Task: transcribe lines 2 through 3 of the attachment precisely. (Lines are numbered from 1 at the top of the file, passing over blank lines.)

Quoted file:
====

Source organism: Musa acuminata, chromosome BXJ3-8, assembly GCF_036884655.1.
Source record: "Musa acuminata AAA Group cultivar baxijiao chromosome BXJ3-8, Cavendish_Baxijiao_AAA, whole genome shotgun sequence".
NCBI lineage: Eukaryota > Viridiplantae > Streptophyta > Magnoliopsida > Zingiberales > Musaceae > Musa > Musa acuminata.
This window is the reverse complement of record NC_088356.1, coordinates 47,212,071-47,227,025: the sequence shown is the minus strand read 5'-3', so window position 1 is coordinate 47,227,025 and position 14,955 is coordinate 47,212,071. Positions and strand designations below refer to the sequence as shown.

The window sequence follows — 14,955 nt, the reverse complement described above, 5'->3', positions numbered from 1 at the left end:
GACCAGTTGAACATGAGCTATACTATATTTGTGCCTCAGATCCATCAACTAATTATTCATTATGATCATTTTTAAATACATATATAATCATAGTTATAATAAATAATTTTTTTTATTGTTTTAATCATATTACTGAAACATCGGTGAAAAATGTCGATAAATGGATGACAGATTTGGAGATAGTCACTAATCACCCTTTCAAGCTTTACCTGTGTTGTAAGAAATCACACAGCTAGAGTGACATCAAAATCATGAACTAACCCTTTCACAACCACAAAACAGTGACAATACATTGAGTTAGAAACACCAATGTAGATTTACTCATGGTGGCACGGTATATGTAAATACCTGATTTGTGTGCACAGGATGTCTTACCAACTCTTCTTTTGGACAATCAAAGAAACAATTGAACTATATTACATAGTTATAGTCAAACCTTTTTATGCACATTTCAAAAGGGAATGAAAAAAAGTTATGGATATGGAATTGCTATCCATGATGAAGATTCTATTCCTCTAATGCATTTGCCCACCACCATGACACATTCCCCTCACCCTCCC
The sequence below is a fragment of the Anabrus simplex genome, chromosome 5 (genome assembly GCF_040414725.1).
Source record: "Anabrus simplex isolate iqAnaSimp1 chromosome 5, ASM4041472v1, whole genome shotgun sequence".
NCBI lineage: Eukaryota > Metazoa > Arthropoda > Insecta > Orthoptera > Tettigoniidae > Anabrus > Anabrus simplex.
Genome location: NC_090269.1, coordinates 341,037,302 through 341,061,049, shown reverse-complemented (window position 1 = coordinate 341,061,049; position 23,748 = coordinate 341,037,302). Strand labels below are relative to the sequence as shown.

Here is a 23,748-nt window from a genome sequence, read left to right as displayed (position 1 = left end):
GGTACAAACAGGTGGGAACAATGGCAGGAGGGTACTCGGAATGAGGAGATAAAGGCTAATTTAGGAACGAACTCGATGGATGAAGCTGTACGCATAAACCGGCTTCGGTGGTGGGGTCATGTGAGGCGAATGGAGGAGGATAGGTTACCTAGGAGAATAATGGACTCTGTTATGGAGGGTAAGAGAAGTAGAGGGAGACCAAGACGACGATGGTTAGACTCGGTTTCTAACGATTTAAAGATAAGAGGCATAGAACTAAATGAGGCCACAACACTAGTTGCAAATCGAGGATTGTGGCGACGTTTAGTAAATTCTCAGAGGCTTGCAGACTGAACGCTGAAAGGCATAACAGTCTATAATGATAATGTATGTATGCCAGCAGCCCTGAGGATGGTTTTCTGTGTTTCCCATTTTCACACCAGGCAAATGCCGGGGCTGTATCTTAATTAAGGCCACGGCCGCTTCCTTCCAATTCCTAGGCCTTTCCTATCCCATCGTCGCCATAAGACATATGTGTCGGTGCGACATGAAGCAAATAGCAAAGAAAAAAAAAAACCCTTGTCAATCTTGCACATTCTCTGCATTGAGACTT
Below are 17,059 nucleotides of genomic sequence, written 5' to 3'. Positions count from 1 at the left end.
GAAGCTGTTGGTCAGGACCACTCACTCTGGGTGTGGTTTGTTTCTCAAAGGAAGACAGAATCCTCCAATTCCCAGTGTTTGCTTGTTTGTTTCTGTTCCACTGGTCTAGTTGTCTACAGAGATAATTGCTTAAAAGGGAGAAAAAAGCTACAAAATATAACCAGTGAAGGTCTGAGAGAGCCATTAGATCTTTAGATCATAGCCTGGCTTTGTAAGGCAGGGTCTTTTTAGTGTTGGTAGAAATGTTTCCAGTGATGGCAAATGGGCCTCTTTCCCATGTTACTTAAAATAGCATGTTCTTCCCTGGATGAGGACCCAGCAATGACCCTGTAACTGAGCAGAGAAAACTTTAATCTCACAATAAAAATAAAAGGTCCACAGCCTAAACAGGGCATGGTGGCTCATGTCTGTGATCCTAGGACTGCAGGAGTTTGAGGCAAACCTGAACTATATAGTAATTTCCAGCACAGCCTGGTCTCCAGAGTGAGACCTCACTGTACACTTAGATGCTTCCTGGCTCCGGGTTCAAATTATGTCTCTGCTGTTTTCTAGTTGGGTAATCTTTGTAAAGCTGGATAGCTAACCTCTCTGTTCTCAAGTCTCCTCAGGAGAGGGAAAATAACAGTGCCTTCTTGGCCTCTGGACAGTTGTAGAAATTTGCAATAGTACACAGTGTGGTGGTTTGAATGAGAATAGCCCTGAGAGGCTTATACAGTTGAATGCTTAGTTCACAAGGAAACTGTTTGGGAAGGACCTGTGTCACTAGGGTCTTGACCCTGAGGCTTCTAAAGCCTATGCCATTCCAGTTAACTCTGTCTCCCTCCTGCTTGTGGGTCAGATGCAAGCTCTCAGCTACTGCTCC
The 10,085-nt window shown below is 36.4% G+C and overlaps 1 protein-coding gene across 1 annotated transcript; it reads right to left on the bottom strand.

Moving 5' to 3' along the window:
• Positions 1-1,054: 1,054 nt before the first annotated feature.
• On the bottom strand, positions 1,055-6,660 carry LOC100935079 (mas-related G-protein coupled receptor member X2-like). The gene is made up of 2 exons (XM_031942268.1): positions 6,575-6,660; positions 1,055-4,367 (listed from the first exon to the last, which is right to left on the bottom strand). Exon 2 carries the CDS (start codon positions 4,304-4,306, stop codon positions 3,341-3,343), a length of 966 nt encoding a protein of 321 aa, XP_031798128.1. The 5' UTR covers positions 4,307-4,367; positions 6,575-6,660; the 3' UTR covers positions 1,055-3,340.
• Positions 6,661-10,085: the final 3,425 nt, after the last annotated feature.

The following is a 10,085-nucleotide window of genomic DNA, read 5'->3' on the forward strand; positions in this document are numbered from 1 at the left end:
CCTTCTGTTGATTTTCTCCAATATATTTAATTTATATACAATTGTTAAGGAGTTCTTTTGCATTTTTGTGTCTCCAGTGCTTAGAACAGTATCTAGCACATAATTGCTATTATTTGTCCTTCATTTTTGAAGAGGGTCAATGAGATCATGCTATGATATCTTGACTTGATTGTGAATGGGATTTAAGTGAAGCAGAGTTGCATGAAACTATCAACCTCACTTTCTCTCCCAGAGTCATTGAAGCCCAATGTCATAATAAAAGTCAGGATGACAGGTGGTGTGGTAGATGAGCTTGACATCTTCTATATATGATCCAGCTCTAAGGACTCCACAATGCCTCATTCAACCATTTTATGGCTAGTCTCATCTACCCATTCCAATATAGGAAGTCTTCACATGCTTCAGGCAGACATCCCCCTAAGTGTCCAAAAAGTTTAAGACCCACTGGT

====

Source record: "Musa acuminata AAA Group cultivar baxijiao chromosome BXJ3-8, Cavendish_Baxijiao_AAA, whole genome shotgun sequence".
NCBI lineage: Eukaryota > Viridiplantae > Streptophyta > Magnoliopsida > Zingiberales > Musaceae > Musa > Musa acuminata.